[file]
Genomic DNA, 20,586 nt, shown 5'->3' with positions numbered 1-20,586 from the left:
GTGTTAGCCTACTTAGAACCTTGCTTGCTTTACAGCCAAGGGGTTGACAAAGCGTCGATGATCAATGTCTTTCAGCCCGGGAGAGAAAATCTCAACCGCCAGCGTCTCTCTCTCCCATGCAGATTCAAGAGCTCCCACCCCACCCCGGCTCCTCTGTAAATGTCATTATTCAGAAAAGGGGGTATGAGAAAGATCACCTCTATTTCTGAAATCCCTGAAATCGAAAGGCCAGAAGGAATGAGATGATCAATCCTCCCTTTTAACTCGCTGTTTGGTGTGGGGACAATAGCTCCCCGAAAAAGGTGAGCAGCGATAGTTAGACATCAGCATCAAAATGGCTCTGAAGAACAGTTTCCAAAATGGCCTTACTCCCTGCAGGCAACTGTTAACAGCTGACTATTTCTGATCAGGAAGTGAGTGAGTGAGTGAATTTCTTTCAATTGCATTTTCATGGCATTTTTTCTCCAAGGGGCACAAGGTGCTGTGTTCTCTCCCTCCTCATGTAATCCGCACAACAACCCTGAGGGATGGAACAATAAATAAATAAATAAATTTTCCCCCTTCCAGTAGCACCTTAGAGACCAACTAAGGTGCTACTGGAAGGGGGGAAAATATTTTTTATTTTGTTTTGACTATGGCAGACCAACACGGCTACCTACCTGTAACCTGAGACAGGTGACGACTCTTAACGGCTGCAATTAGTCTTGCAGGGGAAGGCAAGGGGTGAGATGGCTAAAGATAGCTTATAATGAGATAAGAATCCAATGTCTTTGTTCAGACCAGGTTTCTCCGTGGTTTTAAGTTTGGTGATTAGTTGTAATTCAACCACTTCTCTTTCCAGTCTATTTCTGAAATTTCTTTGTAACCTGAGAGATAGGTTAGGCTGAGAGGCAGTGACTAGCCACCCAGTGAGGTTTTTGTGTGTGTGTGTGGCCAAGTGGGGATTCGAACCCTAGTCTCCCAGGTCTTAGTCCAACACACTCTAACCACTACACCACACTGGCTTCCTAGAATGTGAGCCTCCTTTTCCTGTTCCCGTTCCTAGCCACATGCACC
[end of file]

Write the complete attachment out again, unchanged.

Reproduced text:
Genomic DNA, 20,586 nt, shown 5'->3' with positions numbered 1-20,586 from the left:
GTGTTAGCCTACTTAGAACCTTGCTTGCTTTACAGCCAAGGGGTTGACAAAGCGTCGATGATCAATGTCTTTCAGCCCGGGAGAGAAAATCTCAACCGCCAGCGTCTCTCTCTCCCATGCAGATTCAAGAGCTCCCACCCCACCCCGGCTCCTCTGTAAATGTCATTATTCAGAAAAGGGGGTATGAGAAAGATCACCTCTATTTCTGAAATCCCTGAAATCGAAAGGCCAGAAGGAATGAGATGATCAATCCTCCCTTTTAACTCGCTGTTTGGTGTGGGGACAATAGCTCCCCGAAAAAGGTGAGCAGCGATAGTTAGACATCAGCATCAAAATGGCTCTGAAGAACAGTTTCCAAAATGGCCTTACTCCCTGCAGGCAACTGTTAACAGCTGACTATTTCTGATCAGGAAGTGAGTGAGTGAGTGAATTTCTTTCAATTGCATTTTCATGGCATTTTTTCTCCAAGGGGCACAAGGTGCTGTGTTCTCTCCCTCCTCATGTAATCCGCACAACAACCCTGAGGGATGGAACAATAAATAAATAAATAAATTTTCCCCCTTCCAGTAGCACCTTAGAGACCAACTAAGGTGCTACTGGAAGGGGGGAAAATATTTTTTATTTTGTTTTGACTATGGCAGACCAACACGGCTACCTACCTGTAACCTGAGACAGGTGACGACTCTTAACGGCTGCAATTAGTCTTGCAGGGGAAGGCAAGGGGTGAGATGGCTAAAGATAGCTTATAATGAGATAAGAATCCAATGTCTTTGTTCAGACCAGGTTTCTCCGTGGTTTTAAGTTTGGTGATTAGTTGTAATTCAACCACTTCTCTTTCCAGTCTATTTCTGAAATTTCTTTGTAACCTGAGAGATAGGTTAGGCTGAGAGGCAGTGACTAGCCACCCAGTGAGGTTTTTGTGTGTGTGTGTGGCCAAGTGGGGATTCGAACCCTAGTCTCCCAGGTCTTAGTCCAACACACTCTAACCACTACACCACACTGGCTTCCTAGAATGTGAGCCTCCTTTTCCTGTTCCCGTTCCTAGCCACATGCACC